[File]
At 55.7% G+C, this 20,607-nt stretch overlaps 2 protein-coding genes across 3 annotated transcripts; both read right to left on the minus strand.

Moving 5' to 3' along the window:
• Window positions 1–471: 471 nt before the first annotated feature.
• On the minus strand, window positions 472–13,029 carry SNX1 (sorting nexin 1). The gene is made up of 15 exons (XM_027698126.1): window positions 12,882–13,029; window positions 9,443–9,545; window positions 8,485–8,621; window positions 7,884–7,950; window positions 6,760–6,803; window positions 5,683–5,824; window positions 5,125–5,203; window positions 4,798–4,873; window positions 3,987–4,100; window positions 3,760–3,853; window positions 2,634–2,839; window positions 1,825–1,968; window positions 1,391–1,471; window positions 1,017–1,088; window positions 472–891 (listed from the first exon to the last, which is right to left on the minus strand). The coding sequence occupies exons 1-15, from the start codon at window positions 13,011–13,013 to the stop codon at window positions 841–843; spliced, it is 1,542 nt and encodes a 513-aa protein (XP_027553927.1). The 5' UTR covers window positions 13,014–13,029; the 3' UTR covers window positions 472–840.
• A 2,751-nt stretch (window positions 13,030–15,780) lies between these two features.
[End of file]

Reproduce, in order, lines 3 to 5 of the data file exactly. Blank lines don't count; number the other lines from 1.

• Window positions 1–471: 471 nt before the first annotated feature.
• On the minus strand, window positions 472–13,029 carry SNX1 (sorting nexin 1). The gene is made up of 15 exons (XM_027698126.1): window positions 12,882–13,029; window positions 9,443–9,545; window positions 8,485–8,621; window positions 7,884–7,950; window positions 6,760–6,803; window positions 5,683–5,824; window positions 5,125–5,203; window positions 4,798–4,873; window positions 3,987–4,100; window positions 3,760–3,853; window positions 2,634–2,839; window positions 1,825–1,968; window positions 1,391–1,471; window positions 1,017–1,088; window positions 472–891 (listed from the first exon to the last, which is right to left on the minus strand). The coding sequence occupies exons 1-15, from the start codon at window positions 13,011–13,013 to the stop codon at window positions 841–843; spliced, it is 1,542 nt and encodes a 513-aa protein (XP_027553927.1). The 5' UTR covers window positions 13,014–13,029; the 3' UTR covers window positions 472–840.
• A 2,751-nt stretch (window positions 13,030–15,780) lies between these two features.